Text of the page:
America is the land of the second chance – and when the gates of the prison open, the path ahead should lead to a better life.
It isn't true that convicts live like animals: animals have more room to move around.
It is more dangerous that even a guilty person should be punished without the forms of law than that he should escape.
The world itself is but a large prison, out of which some are daily led to execution.
Crime is a logical extension of the sort of behavior that often [is] considered perfectly respectable in legitimate business.
If we were brought to trial for the crimes we have committed against ourselves, few would escape the gallows.
The reformative effect of punishment is a belief that dies hard, chiefly I think, because it is so satisfying to our sadistic impulses.
Most people fancy themselves innocent of those crimes of which they cannot be convicted.
On a planet that increasingly resembles one huge Maximum Security prison, the only intelligent choice is to plan a jail break.
It is safer that a bad man should not be accused, than that he should be acquitted.
The object of punishment is prevention from evil; it never can be made impulsive to good.
The penalty for laughing in a courtroom is six months in jail; if it were not for this penalty, the jury would never hear the evidence.
The best situation of all, and one frequently utilized, is for jails and prisons to allow volunteer ministers of all faiths to enter prisons and offer their services to the inmates who want them. That way, the religious needs of inmates are met but without government funds being spent.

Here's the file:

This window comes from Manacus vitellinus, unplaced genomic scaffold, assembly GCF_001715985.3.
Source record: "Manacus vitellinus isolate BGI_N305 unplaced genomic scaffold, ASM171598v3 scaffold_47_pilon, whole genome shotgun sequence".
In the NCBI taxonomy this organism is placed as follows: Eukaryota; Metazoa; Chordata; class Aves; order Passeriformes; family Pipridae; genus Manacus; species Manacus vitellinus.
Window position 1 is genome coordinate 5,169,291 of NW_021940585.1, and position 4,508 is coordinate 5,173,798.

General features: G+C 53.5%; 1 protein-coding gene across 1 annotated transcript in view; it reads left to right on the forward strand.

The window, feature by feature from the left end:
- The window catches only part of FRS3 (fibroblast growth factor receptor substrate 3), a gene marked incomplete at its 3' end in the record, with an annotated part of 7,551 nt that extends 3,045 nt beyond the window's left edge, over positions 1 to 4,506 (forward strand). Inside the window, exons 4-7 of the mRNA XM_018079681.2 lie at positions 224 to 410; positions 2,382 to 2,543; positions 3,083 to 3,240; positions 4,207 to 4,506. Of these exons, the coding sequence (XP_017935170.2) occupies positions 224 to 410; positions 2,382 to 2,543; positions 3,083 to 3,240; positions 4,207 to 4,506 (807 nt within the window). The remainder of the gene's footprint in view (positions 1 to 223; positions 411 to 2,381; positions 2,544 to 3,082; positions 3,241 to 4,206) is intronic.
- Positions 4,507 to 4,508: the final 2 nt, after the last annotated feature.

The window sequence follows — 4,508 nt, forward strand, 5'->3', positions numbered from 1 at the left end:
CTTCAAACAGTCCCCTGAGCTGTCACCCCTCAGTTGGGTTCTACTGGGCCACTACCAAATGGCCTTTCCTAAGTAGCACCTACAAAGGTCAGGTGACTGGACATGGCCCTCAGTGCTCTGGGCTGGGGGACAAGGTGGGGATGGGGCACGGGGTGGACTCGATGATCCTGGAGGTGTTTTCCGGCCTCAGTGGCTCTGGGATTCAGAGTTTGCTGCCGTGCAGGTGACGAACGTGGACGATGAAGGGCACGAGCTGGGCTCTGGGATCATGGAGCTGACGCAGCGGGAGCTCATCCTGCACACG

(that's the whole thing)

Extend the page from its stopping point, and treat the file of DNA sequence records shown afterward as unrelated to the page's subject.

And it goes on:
The perfection of a thing consists in its essence; there are perfect criminals, as there are men of perfect probity.
Virtue pardons the wicked, as the sandal-tree perfumes the axe which strikes it.
Organized crime in America takes in over forty billion dollars a year. This is quite a profitable sum, especially when one considers that the Mafia spends very little for office supplies.
When I was in prison, I was wrapped up in all those deep books. That Tolstoy crap - people shouldn't read that stuff.
If you treat prisoners well, they will be less angry, less inclined to violence inside prison, less likely to provoke violent actions by guards, less likely to have reason to file brutality lawsuits that cost taxpayers a bundle and waste administrators' time. And most important, well-treated prisoners will be less likely to leave prison angrier, more vicious and more inclined to criminal behavior than when they went in.
A man will be imprisoned in a room with a door that's unlocked and opens inwards, as long as it does not occur to him to pull rather than push.